Of course, even armed with all the available information – about historical instruments, and the techniques used to play them, about the treatises on performance or aesthetics – the musician still has the imaginative task of converting that into real sounds. An interpretation thus represents a statement of how the performer concludes the music should go.

Now, for people working with popular repertories of the last 50 years or so, the task is very different, since the definitive text is now no longer on paper, but a recording.

Conducting and Common Sense

Greg Beardsell presenting on conductingGreg Beardsell presenting on conductingAt the National Youth Choir’s Young Leaders event the other week, Associate Musical Director Greg Beardsell got some interesting debates going during his session on conducting. He asked participants to position themselves on a continuum between agreement and disagreement on questions such as:

  • Conducting is a skill that can be practised
  • In the UK, choral directors tend to have a lower status than orchestral conductors
  • Conducting is largely a matter of common sense

The Tea-Towel Test

teatowelOne of the minor peculiarities of barbershop culture (as opposed to its various major peculiarities) is the way it uses the word ‘theme’. Generally, if you ask someone what a song’s theme is, they’ll either give a poetic or literary response – love, loss, nostalgia, that kind of thing – or point to the primary identifying melodic idea as you would to identify themes in a Beethoven symphony. But what barbershop judges (well, specifically Music and Presentation judges) mean when they say ‘theme’ is the primary musical element in that particular arrangement.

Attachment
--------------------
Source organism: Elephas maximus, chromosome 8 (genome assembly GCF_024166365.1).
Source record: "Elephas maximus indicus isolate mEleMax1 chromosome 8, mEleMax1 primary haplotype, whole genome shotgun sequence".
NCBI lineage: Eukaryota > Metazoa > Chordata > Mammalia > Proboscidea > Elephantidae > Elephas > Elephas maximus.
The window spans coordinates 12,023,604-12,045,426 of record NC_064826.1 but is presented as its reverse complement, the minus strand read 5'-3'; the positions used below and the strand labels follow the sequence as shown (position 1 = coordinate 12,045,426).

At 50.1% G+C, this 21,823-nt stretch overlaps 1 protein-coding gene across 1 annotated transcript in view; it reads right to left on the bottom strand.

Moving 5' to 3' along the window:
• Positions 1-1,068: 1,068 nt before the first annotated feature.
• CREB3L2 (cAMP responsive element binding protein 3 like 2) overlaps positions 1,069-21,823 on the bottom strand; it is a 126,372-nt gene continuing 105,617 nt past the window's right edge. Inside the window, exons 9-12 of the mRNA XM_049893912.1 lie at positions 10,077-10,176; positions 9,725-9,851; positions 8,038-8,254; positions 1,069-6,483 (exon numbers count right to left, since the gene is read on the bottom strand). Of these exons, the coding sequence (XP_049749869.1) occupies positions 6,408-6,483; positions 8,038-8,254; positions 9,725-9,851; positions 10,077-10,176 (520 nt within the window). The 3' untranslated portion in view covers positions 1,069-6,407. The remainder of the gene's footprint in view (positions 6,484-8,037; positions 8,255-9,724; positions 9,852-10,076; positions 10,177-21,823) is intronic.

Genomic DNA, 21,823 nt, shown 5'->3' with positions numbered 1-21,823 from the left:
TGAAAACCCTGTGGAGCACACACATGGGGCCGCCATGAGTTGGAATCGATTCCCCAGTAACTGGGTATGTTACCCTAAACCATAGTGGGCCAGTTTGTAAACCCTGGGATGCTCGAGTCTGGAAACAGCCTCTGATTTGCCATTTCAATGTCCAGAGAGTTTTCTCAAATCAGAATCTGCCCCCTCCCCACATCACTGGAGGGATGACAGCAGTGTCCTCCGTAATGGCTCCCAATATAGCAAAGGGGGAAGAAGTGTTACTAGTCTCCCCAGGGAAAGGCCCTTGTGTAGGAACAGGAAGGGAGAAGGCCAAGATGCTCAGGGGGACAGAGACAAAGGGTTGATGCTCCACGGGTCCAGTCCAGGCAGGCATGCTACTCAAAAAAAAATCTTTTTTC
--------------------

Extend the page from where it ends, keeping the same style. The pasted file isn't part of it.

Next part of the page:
Now, this can be quite a useful question to ask. The term is odd, but the concept is serviceable. One of the main differences between a performance that sounds like people just obediently singing the notes and words and one that carries musical meaning is a clear sense of what the song’s main musical strength is. What a song is primarily ‘about’ does not always lie in the lyrics: if the thing that stays with you days later is the shape of the melody or the groove of the rhythm, then that should be your starting-point for interpretive decisions.

The thing about a song’s theme, then, is that it can stand alone. The main test for if a song has a lyric theme is if it makes sense to print the words on a tea-towel.

Obsessiveness, Reluctance and Excellence

When I was organising the mutual mentoring scheme for arrangers, I had several conversations in which people said words to the effect of, ‘Oh, I must get round to doing some arranging’. I found this an interesting response because it is so different from my own relationship with arranging – which is probably best described as compulsive.